“In The Mood” is a song about a romantic moment between two lovers, and one is waiting for the other to get busy kissing while they’re ‘in the mood.’ They’ve been dancing and notice it’s “a quarter to three” A.M. As there’s “a mess of moonlight,” the one suggests to the other that they go outside and share a moment in the moonlight. The narrator asserts that it’s “rude” to keep someone’s “lips waiting” while they’re in the mood.
Glenn Miller and his Orchestra had a number-one hit in the USA for 12 weeks in 1940 with “In The Mood”. In December 1959, Ernie Fields and his Orchestra had a #2 hit in Vancouver with “In The Mood”, which also climbed to #4 on the Billboard Hot 100.
The Wildroot Orchestra cover of “In The Mood” featured a cameo vocal by Tom Lavin of the Powder Blues Band. The single peaked at #6 on CKLG in Vancouver for four consecutive weeks, and also at #6 in Winnipeg (MB).
An executive with Attic Records heard the Wildroot Orchestra’s “In The Mood”, and they were signed up soon after. The Wildroot Orchestra made an album that included swing versions of pop songs. One of these was “Town Without Pity“.
Though their debut album sold well, Attic Records dropped the Wildroot Orchestra in 1983. The band appeared in concert at the Orpheum, and managed to record a follow-up album despite having no major label. Wildroot Two included a swing version of “Hey Little One”, a hit for Dorsey Burnette in 1960. Among the new musicians contributing on the album were Jane Mortifee on percussion and Kat Hendrikse on drums.
Canadianbands.com notes that after the band split up, Blaine “Dunaway moved to Kelowna and became a music teacher. [Peter] Padden formed Jupiter Productions. [Tom] Keenlyside hooked up with on-again off-again…over the years [with] Miles Black to form Altered States for one album. [Jim] McGillevary, Keenlyside, and [Kat] Hendrikse then formed Skywalk a few years later, also good for one jazz-oriented album. Faulkner left the business all together for nearly a decade, then returned with his new project, Dog Skin Suit. He passed away in the early ‘2000s. Ian Berry succumbed May 2, 2008 to lung cancer.”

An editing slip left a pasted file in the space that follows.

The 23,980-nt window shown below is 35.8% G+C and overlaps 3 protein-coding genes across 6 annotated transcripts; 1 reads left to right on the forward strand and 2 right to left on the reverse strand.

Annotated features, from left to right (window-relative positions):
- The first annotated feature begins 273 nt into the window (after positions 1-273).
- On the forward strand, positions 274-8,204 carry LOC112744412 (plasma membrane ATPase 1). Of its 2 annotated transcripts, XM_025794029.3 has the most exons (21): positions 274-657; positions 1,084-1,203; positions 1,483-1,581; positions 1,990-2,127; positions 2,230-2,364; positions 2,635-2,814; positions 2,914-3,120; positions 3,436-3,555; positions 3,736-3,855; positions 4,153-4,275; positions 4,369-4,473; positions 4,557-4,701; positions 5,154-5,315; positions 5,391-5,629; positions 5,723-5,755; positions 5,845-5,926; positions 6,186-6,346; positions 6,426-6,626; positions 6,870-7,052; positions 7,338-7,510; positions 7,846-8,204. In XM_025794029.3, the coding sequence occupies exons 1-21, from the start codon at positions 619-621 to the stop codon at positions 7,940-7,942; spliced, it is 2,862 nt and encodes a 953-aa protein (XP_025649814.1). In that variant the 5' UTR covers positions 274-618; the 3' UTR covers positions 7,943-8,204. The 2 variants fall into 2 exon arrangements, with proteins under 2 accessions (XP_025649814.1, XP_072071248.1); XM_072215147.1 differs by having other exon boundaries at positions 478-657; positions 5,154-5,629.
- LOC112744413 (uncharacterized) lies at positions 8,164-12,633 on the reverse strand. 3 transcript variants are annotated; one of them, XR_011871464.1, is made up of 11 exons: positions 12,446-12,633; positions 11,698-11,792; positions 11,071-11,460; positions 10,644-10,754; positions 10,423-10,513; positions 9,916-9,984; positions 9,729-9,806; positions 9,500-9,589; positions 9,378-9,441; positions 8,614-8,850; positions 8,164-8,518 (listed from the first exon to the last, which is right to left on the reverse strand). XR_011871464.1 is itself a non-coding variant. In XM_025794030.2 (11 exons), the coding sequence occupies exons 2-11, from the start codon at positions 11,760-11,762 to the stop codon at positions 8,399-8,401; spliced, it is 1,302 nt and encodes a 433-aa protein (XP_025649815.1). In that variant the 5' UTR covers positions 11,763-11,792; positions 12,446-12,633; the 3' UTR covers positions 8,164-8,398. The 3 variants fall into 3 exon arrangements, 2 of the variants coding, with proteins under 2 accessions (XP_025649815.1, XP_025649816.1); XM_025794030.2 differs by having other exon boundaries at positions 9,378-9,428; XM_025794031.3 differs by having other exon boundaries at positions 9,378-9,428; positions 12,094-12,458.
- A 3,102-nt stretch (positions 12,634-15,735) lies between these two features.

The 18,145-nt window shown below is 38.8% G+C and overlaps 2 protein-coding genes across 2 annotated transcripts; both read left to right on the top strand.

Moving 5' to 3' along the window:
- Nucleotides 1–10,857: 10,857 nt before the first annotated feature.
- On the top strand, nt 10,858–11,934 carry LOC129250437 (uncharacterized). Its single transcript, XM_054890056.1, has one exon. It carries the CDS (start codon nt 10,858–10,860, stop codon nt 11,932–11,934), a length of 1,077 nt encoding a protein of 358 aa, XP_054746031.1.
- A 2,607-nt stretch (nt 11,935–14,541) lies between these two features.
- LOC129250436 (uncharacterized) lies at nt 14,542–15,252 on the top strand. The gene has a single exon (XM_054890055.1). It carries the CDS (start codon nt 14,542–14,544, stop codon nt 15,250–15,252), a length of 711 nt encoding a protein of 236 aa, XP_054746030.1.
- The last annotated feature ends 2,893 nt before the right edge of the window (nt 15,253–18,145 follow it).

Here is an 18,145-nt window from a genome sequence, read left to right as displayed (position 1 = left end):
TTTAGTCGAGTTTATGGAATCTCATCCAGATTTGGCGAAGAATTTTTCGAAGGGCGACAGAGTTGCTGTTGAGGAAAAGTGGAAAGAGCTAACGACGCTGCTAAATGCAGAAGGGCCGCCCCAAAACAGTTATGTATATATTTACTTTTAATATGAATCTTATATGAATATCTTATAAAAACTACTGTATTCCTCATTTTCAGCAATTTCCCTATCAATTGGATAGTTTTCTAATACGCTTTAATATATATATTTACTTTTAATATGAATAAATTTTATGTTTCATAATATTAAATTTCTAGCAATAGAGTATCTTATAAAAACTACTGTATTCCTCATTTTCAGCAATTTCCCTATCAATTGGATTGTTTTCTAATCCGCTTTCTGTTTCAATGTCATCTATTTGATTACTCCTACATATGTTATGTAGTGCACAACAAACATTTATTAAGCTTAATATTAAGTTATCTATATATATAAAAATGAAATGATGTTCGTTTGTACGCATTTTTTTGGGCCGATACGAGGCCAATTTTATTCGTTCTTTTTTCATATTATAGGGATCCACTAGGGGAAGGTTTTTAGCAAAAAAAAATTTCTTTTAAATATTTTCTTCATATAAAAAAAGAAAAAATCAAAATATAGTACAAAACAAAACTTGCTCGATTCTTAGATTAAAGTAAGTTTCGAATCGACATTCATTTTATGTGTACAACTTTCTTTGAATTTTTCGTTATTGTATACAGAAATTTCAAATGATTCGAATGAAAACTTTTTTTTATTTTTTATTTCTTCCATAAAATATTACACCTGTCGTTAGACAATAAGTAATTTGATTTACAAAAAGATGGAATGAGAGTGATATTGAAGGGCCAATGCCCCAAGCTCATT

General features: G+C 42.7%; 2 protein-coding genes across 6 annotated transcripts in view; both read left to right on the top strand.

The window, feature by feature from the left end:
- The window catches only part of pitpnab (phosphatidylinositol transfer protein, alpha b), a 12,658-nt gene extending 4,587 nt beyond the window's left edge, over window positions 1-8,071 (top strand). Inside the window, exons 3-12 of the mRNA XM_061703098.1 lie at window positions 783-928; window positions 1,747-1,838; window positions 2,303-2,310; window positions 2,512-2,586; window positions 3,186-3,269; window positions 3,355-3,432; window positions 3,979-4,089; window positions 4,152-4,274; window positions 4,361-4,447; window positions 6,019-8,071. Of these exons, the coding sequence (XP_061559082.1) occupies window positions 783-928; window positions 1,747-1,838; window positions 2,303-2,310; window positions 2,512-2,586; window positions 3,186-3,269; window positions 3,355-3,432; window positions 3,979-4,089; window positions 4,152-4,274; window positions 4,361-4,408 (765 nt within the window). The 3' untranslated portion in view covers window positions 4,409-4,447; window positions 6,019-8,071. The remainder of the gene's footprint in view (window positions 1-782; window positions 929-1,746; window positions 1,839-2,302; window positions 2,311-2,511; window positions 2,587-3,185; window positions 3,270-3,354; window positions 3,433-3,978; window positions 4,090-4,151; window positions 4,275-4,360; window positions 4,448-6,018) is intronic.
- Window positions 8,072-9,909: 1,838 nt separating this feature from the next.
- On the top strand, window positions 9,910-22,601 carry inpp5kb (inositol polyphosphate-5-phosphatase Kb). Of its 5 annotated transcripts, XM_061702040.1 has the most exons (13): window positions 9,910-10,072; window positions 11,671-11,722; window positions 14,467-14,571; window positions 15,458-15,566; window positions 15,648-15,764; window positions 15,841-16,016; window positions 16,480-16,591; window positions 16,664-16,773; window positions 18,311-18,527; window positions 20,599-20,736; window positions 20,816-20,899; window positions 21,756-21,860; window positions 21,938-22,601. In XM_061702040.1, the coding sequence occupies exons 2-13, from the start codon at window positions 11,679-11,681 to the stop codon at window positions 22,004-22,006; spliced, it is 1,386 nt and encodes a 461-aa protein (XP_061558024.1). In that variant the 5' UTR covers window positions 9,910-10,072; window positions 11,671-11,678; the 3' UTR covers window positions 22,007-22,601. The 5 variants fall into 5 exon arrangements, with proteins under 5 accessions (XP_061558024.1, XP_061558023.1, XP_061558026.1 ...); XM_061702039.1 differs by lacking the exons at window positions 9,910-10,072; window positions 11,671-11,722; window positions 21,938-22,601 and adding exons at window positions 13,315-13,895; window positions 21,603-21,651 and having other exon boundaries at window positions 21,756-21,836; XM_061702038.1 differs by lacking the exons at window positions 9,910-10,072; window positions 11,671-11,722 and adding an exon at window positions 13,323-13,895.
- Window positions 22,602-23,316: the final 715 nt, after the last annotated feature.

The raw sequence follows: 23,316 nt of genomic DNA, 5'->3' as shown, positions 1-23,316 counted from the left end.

Sampling of Glenn Miller’s “In The Mood” was prominently featured in the 1990 hit “Swing The Mood” by Jive Bunny and the Mixmasters. The novelty tune mixed in samples of “Let’s Twist Again” by Chubby Checker, “Rock Around The Clock” and “Shake, Rattle And Roll” by Bill Haley and his Comets, “Wake Up Little Susie” by the Everly Brothers, “Tutti Frutti” by Little Richard, “C’mon Everybody” by Eddie Cochran, “Hound Dog”, “All Shook Up” and “Jailhouse Rock” by Elvis Presley, and “At The Hop” by Danny and the Juniors. It concluded with samples of Glenn Miller’s “Pennsylvania 6-500” and “Little Brown Jug”. The tune was a number-one hit in 1990 in the Australia, Austria, Belgium, Denmark, Finland, France, Ireland, the Netherlands, New Zealand, Norway, Spain, UK and West Germany, #2 hit in Sweden and Switzerland, and #3 in Greece. It climbed to #2 in Hamilton (ON), #6 in Vancouver (BC), and #10 in Montreal.
November 15, 2021
Pattie Bessett, Wayne Hamilton, Shaun Mackey and Steve Newton, “Wildroot Orchestra,” CanadianBands.com.
“Wildroot Orchestra,” pnwbands.com.
“Wingy Manone,” Wikipedia.org.
“Joseph “Wingy” Manone (1900-1982),” Red Hot Jazz Archive.
“Joe Garland,” Wikipedia.org.
“Andy Razaf,” Wikipedia.org.
Barry Singer, Black and Blue: The Life and Lyrics of Andy Razaf, (Schirmer Reference, 1993).
“The Number One Hits of 1940,” Hotpopsongs.com.
“CKLG Top 30,” CKLG 730 AM, Vancouver, BC, August 19, 1981.